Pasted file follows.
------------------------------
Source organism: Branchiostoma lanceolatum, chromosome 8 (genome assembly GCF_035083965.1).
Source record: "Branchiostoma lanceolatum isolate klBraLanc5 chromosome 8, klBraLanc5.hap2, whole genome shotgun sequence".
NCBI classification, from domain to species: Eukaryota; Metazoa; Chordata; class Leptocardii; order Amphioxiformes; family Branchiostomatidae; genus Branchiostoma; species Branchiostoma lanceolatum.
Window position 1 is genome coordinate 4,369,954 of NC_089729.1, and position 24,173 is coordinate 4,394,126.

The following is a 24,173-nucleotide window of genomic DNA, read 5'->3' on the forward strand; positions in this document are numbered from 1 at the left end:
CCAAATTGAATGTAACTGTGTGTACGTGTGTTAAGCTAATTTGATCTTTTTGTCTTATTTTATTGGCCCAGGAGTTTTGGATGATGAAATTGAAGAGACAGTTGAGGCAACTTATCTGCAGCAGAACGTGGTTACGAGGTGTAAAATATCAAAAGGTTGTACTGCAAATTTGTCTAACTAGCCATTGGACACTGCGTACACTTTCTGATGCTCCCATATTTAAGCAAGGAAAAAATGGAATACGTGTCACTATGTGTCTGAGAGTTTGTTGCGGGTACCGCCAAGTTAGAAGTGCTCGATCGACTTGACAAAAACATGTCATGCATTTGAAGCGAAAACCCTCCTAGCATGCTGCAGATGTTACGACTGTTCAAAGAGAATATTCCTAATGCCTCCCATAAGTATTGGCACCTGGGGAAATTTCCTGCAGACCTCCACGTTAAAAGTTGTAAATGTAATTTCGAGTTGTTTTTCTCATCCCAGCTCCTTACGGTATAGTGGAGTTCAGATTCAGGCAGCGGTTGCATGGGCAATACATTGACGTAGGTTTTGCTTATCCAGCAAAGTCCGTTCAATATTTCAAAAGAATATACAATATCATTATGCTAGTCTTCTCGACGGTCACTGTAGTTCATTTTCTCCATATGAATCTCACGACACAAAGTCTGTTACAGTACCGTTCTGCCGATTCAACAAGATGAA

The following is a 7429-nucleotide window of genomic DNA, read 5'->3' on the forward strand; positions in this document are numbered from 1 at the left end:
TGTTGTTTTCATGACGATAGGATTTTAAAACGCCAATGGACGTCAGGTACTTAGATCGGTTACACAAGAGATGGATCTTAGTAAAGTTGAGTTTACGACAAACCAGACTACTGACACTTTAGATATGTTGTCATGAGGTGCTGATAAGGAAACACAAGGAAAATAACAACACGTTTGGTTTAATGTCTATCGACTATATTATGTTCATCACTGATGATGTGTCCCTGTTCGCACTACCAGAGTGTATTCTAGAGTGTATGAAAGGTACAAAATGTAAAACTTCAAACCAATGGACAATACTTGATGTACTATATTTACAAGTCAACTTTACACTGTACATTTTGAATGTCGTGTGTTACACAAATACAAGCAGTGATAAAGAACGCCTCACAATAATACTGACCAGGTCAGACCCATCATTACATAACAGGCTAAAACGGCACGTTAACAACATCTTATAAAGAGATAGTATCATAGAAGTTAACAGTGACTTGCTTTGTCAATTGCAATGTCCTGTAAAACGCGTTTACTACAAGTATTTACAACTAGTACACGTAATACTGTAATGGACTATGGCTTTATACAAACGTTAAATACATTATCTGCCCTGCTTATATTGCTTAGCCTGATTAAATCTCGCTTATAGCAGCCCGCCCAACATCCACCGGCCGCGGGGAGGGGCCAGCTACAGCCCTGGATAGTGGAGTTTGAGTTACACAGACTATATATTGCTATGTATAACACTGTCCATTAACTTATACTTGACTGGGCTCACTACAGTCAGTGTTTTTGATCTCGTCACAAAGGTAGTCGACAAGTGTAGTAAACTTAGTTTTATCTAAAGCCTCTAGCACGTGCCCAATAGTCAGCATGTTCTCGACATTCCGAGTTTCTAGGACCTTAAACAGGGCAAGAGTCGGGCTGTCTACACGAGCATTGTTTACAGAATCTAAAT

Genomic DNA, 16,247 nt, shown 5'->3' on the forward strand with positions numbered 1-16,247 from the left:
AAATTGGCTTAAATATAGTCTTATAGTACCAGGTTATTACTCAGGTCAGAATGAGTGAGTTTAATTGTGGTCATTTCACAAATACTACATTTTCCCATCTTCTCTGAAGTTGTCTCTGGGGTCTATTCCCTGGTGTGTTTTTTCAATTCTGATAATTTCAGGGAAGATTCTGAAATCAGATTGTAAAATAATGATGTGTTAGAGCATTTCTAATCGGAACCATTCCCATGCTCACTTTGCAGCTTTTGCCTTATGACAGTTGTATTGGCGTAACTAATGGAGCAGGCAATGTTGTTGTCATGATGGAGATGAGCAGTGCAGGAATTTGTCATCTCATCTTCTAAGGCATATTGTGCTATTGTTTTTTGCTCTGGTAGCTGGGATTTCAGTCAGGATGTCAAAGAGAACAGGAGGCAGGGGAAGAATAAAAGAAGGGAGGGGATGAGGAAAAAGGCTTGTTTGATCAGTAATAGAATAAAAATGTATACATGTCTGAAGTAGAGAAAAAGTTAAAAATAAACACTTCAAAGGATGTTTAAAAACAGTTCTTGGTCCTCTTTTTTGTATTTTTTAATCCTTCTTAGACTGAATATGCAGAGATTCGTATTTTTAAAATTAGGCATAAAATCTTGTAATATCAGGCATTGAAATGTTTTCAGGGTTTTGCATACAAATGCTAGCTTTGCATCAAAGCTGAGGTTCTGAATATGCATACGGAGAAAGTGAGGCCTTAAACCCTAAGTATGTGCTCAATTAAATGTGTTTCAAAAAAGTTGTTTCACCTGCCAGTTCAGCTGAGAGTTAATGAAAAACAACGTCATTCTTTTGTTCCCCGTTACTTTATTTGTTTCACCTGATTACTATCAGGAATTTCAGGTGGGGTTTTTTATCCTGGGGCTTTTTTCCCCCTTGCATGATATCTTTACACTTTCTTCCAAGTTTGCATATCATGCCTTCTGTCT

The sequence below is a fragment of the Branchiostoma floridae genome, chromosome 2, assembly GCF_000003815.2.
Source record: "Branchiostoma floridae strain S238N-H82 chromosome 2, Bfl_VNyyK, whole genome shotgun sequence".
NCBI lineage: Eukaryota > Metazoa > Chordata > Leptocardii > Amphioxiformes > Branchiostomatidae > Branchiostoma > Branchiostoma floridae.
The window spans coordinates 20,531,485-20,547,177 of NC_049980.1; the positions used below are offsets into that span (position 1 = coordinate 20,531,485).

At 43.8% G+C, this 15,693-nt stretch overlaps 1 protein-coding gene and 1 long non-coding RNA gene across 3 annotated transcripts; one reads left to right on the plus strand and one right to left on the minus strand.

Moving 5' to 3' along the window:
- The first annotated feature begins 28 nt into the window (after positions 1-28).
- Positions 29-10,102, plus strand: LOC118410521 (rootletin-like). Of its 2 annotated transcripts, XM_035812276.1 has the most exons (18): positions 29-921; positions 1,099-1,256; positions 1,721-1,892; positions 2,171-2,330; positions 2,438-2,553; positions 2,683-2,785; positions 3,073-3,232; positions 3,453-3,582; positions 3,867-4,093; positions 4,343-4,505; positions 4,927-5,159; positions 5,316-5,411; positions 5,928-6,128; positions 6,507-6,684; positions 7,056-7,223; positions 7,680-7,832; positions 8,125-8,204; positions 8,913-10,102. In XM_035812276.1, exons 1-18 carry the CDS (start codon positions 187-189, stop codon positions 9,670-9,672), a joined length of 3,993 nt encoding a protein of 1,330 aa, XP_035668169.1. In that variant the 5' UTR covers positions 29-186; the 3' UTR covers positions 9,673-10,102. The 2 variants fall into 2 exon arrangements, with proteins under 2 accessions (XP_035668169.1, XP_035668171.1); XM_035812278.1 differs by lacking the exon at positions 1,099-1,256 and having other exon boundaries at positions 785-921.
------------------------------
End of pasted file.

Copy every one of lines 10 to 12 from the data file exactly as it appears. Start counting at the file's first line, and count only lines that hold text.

AAATTGGCTTAAATATAGTCTTATAGTACCAGGTTATTACTCAGGTCAGAATGAGTGAGTTTAATTGTGGTCATTTCACAAATACTACATTTTCCCATCTTCTCTGAAGTTGTCTCTGGGGTCTATTCCCTGGTGTGTTTTTTCAATTCTGATAATTTCAGGGAAGATTCTGAAATCAGATTGTAAAATAATGATGTGTTAGAGCATTTCTAATCGGAACCATTCCCATGCTCACTTTGCAGCTTTTGCCTTATGACAGTTGTATTGGCGTAACTAATGGAGCAGGCAATGTTGTTGTCATGATGGAGATGAGCAGTGCAGGAATTTGTCATCTCATCTTCTAAGGCATATTGTGCTATTGTTTTTTGCTCTGGTAGCTGGGATTTCAGTCAGGATGTCAAAGAGAACAGGAGGCAGGGGAAGAATAAAAGAAGGGAGGGGATGAGGAAAAAGGCTTGTTTGATCAGTAATAGAATAAAAATGTATACATGTCTGAAGTAGAGAAAAAGTTAAAAATAAACACTTCAAAGGATGTTTAAAAACAGTTCTTGGTCCTCTTTTTTGTATTTTTTAATCCTTCTTAGACTGAATATGCAGAGATTCGTATTTTTAAAATTAGGCATAAAATCTTGTAATATCAGGCATTGAAATGTTTTCAGGGTTTTGCATACAAATGCTAGCTTTGCATCAAAGCTGAGGTTCTGAATATGCATACGGAGAAAGTGAGGCCTTAAACCCTAAGTATGTGCTCAATTAAATGTGTTTCAAAAAAGTTGTTTCACCTGCCAGTTCAGCTGAGAGTTAATGAAAAACAACGTCATTCTTTTGTTCCCCGTTACTTTATTTGTTTCACCTGATTACTATCAGGAATTTCAGGTGGGGTTTTTTATCCTGGGGCTTTTTTCCCCCTTGCATGATATCTTTACACTTTCTTCCAAGTTTGCATATCATGCCTTCTGTCT

The sequence below is a fragment of the Branchiostoma floridae genome, chromosome 2, assembly GCF_000003815.2.
Source record: "Branchiostoma floridae strain S238N-H82 chromosome 2, Bfl_VNyyK, whole genome shotgun sequence".